You left your job in January 2020 to run the studio full time, and then in March 2020 you had to shut it down for the pandemic. How did how did you navigate that?

It was one of the most challenging things I’ve ever gone through. But looking back on it, there were two things that really helped. One was that we didn’t know how long it was going to be. There was also the community. It was a lot of connecting with other—particularly women-owned—businesses in my neighborhood, reaching out to other yoga studios, bouncing ideas off each other. It’s now blossomed into this group of women who are constantly working on collaborations and seeing how we can support each other.

How do you balance your passion for yoga and the community with day-to-day business needs?

I’ve staffed a team here that covers the day-to-day things so I can do the things that I am excited about, which are looking at the bigger picture and thinking about what new things to bring into the studio. What modalities can we bring in that people are gonna really resonate with? I find so much joy from all the big-picture stuff.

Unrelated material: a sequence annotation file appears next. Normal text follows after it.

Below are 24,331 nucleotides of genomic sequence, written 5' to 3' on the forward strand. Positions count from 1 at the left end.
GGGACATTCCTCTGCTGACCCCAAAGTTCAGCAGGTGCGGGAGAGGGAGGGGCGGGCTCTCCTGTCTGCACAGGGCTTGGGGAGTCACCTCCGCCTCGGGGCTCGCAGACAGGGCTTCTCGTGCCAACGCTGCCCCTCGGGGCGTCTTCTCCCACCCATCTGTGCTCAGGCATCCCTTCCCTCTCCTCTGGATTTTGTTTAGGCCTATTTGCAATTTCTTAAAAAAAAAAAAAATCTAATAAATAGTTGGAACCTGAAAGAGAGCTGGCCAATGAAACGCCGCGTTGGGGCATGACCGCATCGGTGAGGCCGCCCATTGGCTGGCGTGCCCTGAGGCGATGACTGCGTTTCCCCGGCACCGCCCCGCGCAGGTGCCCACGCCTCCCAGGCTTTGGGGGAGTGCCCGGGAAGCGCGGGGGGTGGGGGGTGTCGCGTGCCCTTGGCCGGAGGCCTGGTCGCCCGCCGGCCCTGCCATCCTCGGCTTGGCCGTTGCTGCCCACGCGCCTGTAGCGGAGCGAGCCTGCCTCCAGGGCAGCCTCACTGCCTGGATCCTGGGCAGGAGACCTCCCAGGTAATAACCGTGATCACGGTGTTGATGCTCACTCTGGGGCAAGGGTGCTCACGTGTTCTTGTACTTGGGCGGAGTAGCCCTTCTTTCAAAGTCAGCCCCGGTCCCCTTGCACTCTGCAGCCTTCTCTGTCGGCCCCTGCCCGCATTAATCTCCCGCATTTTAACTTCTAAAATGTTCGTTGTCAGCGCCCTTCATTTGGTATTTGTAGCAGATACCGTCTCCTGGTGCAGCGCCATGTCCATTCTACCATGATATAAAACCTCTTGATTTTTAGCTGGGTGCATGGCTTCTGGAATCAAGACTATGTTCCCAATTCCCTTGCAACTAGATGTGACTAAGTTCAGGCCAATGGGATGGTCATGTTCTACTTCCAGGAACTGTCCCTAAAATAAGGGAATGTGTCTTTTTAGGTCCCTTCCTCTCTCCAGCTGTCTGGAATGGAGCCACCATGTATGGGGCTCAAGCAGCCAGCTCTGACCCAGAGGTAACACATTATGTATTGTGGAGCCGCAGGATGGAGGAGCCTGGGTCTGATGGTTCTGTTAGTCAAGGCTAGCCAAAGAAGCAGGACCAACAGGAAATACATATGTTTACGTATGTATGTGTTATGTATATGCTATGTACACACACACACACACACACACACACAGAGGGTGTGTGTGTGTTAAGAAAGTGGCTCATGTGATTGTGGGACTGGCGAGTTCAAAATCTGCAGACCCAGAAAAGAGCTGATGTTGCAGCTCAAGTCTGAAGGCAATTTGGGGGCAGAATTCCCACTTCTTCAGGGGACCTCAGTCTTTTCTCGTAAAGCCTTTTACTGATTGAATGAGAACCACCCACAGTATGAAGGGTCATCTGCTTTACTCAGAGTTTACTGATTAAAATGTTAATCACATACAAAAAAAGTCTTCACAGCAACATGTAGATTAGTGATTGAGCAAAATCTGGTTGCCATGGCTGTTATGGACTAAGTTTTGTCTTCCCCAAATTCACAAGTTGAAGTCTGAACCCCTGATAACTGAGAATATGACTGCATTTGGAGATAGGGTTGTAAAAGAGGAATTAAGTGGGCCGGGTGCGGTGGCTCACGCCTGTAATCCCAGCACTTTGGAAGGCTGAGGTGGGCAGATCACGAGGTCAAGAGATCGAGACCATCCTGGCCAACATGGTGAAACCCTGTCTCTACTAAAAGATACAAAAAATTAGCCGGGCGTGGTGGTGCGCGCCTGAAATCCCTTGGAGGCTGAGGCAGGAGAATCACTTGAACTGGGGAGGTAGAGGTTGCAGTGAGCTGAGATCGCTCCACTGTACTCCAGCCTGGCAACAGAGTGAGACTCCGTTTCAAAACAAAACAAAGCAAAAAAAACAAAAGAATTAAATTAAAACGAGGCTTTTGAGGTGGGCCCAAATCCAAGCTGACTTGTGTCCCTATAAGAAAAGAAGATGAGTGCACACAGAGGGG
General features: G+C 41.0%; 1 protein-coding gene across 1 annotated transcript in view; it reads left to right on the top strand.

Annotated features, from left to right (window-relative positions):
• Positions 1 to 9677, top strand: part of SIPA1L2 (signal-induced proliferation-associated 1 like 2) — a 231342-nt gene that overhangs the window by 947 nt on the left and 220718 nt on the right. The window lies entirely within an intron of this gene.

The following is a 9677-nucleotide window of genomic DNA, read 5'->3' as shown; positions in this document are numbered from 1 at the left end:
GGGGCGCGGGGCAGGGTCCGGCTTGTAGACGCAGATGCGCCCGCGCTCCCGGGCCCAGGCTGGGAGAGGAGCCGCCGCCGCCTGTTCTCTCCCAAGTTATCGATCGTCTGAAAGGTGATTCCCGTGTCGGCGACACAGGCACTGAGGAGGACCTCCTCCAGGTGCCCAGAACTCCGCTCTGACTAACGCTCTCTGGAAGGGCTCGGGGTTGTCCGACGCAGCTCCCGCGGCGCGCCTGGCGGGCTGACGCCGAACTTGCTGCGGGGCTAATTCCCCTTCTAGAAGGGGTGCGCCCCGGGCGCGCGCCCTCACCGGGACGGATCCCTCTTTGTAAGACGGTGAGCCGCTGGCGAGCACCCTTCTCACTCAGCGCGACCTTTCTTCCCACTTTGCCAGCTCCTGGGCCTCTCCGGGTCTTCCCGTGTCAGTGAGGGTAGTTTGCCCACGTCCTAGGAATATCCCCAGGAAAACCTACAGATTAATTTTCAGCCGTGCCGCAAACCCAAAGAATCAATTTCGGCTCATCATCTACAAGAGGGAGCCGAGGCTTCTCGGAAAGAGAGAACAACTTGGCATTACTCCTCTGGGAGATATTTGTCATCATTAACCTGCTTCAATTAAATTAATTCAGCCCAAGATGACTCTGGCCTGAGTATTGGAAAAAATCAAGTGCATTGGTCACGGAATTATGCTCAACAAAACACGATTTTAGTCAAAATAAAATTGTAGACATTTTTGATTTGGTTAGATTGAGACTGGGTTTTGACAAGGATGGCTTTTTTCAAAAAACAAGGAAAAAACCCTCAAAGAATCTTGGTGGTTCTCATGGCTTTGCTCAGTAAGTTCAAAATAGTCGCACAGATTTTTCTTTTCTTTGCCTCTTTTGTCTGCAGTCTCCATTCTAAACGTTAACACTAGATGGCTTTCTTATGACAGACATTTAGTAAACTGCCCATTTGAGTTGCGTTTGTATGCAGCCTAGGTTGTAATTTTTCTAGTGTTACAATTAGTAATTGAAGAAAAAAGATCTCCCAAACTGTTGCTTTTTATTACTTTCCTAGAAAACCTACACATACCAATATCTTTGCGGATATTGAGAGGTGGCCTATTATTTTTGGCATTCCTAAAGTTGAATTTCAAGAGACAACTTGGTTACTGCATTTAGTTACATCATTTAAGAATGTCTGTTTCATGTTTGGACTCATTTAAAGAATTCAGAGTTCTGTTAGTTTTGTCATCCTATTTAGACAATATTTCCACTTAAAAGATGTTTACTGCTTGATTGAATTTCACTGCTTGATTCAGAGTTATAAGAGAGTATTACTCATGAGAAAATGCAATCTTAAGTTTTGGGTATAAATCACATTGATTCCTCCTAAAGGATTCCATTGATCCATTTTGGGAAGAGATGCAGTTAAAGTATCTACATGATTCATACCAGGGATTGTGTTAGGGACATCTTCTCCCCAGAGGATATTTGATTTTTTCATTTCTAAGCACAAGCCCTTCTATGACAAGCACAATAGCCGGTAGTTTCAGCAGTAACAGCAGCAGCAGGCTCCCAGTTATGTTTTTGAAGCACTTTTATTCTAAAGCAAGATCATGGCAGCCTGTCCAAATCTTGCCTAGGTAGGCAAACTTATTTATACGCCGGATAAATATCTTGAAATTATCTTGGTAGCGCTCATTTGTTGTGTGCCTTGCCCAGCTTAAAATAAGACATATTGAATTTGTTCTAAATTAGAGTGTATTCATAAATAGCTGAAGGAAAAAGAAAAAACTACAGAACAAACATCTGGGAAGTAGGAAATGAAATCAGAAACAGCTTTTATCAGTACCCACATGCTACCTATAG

What advice do you have for people who want to turn their passion into a business?

There are going to be so many moments where you’re doubting your abilities. Owning a business is a literal roller coaster, and there’s a lot of emotion. But if you truly love what you’re doing, if you’re truly excited about what you’re doing and what you’re bringing to the table, everything could go wrong—a pandemic could close your business down for four months—but you wouldn’t want to be anywhere else because you’re so fulfilled. Trust that if you have the urge, you’re probably ready for it.

Ashley Bush

Ashley Bush, Buttermilk Baking Company